2019 – Nintendo Switch, Xbox One ( Final Fantasy X/X-2 HD Remaster ) [49]
Notes:

Original release dates:
Release years by system:
2005 – Mobile phones [87]
Notes:

Original release dates:
Release years by system:
2007 – Nintendo DS [88]
Notes:

Original release dates:
  • JP: February 18, 2008 [91]
  • NA: June 1, 2009 [92]
    (WiiWare version)
  • PAL: June 5, 2009 [92]
    (WiiWare version)
Release years by system:
2008 – Mobile phones [91]
2009 – WiiWare [92]
2011 – PlayStation Portable ( Final Fantasy IV: The Complete Collection )
2013 – iOS, Android
2015 – PC (Steam)
Notes:
  • Sequel to Final Fantasy IV [91]
  • Released in episodic format [91]
  • The PSP version of the game is a bundle of Final Fantasy IV, The After Years, and Interlude, an all-new story which is a tie-in between the other two games.
  • iOS and Android versions are a full remake of the game in the style of the remakes of Final Fantasy III and IV.

Cancellation date:
2011
Proposed system release:
Notes:
  • Spin-off sequel of Final Fantasy XII initially developed by GRIN before being handed over to another, undisclosed studio and subsequently cancelled. [93]

Original release dates:
  • JP: August 27, 2013
  • NA: August 27, 2013
  • PAL: August 27, 2013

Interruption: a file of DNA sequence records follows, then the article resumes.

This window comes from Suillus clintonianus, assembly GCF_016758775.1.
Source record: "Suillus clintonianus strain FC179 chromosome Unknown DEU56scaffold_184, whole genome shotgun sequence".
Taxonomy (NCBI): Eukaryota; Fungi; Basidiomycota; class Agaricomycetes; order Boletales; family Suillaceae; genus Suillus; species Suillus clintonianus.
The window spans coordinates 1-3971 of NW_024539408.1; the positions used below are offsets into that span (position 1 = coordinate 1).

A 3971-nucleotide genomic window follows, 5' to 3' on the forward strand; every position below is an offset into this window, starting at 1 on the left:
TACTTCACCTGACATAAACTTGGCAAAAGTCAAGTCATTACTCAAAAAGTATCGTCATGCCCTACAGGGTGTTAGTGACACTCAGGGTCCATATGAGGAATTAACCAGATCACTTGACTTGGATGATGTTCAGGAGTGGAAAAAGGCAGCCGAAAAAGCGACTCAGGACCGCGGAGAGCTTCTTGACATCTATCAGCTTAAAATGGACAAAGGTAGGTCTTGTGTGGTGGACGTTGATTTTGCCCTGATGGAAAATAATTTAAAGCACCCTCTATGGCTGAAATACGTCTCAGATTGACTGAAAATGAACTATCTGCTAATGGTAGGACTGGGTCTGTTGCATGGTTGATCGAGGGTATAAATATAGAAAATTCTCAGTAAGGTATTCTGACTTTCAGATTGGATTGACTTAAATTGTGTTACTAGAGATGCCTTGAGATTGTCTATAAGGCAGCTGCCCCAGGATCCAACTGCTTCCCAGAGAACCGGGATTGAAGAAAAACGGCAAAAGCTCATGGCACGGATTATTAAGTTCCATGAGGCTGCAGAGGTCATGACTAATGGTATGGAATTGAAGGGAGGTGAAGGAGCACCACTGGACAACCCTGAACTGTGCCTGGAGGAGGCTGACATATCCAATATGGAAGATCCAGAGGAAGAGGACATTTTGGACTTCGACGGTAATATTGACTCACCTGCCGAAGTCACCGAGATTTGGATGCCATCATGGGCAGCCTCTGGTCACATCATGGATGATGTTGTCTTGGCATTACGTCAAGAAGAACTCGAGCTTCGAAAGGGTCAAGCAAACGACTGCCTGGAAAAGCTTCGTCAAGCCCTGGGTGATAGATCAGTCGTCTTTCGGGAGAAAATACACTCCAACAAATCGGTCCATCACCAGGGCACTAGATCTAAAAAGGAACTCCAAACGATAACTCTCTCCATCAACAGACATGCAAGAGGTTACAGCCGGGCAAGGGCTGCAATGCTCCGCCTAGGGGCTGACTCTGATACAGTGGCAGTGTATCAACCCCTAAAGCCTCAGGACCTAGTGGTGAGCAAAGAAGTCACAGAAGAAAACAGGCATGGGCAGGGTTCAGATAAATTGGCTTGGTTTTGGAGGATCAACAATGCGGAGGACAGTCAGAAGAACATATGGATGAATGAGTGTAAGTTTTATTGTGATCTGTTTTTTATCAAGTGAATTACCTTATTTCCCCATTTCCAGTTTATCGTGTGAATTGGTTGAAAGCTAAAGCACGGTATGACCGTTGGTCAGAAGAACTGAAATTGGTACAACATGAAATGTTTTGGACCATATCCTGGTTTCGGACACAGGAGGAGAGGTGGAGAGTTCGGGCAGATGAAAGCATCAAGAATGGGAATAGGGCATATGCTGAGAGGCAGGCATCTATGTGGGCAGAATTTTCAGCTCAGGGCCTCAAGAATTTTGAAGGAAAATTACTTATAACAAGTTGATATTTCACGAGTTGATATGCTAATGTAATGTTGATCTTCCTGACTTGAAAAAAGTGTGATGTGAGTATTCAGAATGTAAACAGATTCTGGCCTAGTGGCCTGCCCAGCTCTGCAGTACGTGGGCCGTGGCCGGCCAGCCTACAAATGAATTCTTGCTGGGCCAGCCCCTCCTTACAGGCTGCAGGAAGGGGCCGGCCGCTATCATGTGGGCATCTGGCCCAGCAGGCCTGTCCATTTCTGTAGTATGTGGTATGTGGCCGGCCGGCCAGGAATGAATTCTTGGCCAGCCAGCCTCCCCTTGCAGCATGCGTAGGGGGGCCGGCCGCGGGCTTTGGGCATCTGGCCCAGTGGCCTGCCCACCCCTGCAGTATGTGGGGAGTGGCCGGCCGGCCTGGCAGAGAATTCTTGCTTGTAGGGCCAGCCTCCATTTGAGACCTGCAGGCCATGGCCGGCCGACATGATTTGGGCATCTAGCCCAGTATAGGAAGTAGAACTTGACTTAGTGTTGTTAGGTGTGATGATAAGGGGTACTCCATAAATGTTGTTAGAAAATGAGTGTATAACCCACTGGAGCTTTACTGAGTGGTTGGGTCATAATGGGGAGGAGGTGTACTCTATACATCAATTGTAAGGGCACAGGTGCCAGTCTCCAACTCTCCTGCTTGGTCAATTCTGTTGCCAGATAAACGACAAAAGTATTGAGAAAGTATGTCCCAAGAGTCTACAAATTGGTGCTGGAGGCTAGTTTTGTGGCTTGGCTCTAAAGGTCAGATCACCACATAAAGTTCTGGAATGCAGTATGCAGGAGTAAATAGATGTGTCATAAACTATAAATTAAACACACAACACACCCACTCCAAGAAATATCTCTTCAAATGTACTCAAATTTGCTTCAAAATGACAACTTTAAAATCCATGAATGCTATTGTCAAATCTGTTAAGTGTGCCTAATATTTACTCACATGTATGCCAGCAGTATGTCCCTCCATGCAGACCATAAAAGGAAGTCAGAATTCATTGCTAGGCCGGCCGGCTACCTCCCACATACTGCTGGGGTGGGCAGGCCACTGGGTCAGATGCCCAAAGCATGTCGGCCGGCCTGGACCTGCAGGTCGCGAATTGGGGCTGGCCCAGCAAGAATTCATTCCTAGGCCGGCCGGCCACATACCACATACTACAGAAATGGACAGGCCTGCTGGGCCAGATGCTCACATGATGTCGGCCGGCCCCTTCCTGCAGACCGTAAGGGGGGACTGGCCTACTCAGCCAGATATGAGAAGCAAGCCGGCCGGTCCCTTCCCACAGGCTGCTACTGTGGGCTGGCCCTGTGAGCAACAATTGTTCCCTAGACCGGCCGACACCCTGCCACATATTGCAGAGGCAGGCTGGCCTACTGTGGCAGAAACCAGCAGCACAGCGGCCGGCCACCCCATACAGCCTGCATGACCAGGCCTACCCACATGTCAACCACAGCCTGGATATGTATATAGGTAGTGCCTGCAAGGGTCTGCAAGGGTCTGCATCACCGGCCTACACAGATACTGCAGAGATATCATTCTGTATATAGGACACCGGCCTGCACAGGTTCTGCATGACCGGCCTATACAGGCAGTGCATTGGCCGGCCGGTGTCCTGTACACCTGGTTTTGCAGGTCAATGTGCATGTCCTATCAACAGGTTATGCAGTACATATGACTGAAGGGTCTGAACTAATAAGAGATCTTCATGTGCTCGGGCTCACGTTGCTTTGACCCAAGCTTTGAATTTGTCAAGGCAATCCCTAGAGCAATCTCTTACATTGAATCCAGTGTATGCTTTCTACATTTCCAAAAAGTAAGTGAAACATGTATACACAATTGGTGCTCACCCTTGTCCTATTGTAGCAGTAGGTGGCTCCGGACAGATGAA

Release years by system:
2013 – Microsoft Windows personal computer, PlayStation 3
2014 – PlayStation 4
2015 – Mac
Notes:
  • Re-release of Final Fantasy XIV, rebuilt with a new engine, gameplay and server after the negative reception of the original version. [82]
  • Expansion pack titled Heavensward released in 2015.
  • Expansion pack titled Stormblood released in 2017.
Final Fantasy VII G-Bike

Original release date:
  • JP: October 30, 2014
Release years by system:
2014 – Android, iOS
Notes:
  • Terminated in December 2015.
  • International release cancelled.
Final Fantasy Grandmasters

Original release date:
  • JP: September 30, 2015
Release years by system:
2015 – Android, iOS
Notes:
  • Spinoff of Final Fantasy XI

Final Fantasy Tactics

TitleDetails

Original release dates:
  • JP: June 20, 1997 [44]
  • NA: January 28, 1998 [50]
  • PAL: October 5, 2007 [94]
    (PlayStation Portable version)
Release years by system: